May 7, 2012 § 141 Comments
When you think about it, it’s remarkable, really, just how many opportunities we have every day to do something new. Much of the time it doesn’t feel like it. Our days follow patterns. We have baskets full of habits and well-worn ruts that we comfortably cruise along in.
And actually, a certain amount of repetition and stability in your life turns out to be really important and healthy. Which makes perfect sense. Nature is full of rhythms and patterns. We reside within them, and if completely rhythmless we feel jostled and jarred and seriously uncomfortable.
But if we don’t keep our eyes open to all the myriad of tiny dips and swerves within the patterns, it can be easy to feel trapped in some sort of mold that looks a lot like same-old-same-old.
I forget sometimes, that I’m the one making the decision to walk down the exact same street to get to the subway every time I go, when in reality, there are dozens of paths that run there. The destination is the same – rhythm – but I can switch the route up – discovery!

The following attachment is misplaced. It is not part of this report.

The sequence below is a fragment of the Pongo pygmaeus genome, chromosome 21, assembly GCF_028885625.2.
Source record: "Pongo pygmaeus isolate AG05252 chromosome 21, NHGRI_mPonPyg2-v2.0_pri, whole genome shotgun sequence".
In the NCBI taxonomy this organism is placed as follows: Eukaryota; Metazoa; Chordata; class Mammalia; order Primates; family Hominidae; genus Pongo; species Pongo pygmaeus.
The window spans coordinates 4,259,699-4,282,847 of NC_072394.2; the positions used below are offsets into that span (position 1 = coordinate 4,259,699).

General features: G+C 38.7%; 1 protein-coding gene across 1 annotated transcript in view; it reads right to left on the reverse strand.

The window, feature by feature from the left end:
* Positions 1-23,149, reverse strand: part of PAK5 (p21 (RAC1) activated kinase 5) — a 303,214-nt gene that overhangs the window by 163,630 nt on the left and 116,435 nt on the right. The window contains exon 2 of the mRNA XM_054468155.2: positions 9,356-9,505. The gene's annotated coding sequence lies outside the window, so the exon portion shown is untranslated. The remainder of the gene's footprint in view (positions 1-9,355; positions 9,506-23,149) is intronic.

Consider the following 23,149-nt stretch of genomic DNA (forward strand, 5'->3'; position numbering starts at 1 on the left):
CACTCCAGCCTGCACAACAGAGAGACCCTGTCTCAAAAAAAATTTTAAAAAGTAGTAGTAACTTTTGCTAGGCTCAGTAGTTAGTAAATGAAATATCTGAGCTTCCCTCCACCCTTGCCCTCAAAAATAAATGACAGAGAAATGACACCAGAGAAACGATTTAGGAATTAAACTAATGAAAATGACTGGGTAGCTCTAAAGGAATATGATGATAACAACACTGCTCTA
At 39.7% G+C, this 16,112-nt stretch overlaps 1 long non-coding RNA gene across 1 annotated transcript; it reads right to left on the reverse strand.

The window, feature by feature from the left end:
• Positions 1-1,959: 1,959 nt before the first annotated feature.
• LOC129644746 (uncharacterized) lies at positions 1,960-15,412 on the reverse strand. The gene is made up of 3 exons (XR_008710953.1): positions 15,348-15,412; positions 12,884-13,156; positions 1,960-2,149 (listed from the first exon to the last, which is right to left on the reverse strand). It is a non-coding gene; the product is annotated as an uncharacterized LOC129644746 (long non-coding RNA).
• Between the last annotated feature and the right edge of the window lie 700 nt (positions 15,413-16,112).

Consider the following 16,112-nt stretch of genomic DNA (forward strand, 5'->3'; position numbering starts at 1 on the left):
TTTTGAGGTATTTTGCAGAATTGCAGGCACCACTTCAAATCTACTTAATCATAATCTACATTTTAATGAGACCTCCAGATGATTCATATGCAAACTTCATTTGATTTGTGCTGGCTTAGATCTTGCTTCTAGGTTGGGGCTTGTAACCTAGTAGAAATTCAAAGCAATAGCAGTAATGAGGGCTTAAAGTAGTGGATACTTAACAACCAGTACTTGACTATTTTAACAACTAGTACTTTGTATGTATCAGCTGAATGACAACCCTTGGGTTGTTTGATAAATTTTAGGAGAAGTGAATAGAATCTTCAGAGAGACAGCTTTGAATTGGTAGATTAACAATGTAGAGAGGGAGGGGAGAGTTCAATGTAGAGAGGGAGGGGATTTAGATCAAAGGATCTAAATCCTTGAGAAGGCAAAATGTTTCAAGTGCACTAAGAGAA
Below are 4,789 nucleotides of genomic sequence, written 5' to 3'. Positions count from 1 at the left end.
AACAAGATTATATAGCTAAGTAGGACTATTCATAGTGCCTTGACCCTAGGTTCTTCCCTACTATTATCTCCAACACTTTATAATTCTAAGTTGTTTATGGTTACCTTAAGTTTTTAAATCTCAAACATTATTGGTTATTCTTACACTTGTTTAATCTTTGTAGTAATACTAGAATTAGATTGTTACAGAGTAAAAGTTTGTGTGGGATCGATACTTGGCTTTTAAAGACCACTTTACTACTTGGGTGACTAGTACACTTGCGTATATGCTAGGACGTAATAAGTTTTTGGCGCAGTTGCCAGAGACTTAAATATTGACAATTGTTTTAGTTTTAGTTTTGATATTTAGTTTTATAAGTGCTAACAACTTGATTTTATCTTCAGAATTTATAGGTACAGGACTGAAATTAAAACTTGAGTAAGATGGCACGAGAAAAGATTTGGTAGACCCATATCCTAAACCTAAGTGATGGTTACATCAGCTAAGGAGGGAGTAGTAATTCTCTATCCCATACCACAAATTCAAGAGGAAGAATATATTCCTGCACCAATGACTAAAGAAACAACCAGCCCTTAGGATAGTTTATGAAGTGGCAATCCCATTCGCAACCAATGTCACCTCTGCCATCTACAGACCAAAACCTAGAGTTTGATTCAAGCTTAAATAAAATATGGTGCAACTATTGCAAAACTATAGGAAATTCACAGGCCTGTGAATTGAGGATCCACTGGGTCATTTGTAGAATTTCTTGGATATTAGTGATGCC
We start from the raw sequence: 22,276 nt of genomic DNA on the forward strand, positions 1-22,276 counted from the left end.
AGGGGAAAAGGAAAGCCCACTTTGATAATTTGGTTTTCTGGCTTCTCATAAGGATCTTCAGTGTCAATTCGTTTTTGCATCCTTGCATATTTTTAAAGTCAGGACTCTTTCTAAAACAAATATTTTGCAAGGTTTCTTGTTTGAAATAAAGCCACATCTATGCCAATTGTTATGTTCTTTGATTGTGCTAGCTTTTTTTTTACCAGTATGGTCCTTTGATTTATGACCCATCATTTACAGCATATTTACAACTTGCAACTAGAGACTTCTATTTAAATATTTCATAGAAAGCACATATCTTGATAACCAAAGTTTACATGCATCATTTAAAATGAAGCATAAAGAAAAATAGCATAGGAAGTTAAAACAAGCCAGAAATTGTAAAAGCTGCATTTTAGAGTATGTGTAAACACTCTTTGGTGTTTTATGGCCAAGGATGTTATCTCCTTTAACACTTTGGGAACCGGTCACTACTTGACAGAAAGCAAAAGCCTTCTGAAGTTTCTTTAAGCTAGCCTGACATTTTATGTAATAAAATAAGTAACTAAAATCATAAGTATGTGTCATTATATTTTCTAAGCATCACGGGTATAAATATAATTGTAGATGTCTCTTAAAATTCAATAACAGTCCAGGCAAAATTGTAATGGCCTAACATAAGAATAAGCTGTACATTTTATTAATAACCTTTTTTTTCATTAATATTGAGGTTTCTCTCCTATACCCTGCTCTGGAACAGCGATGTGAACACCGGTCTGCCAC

Same with cooking. We need to eat. Pretty darn regularly, in fact! And it’s easy to find ourselves making the same things over and over again. Of course, I’ll be the first person to sing the praises of old weeknight standbys (did somebody say spaghetti?!). They’re lifesavers. But, it’s also remarkable to me just how very many things I’ve never made before, or techniques I haven’t tried. Even with a decent number of years of cooking under my belt. « Read the rest of this entry »
April 27, 2012 § 18 Comments
Life is grand friends. Really grand. I can’t stop beaming with pride from every cell of my body, and it’s because of this.
It’s a sourdough loaf. It’s the little things, you know. Isn’t she a beauty? Perfectly crackly hard shell of a crust, spongey chewy interior crumb, those lovely blistered gashes and bits of charred flour. I would shell out good money for a loaf like this, wrapped nicely in brown paper, at a bakery. But I made it myself!(!!!) And I am fit to burst with how excited I am about it.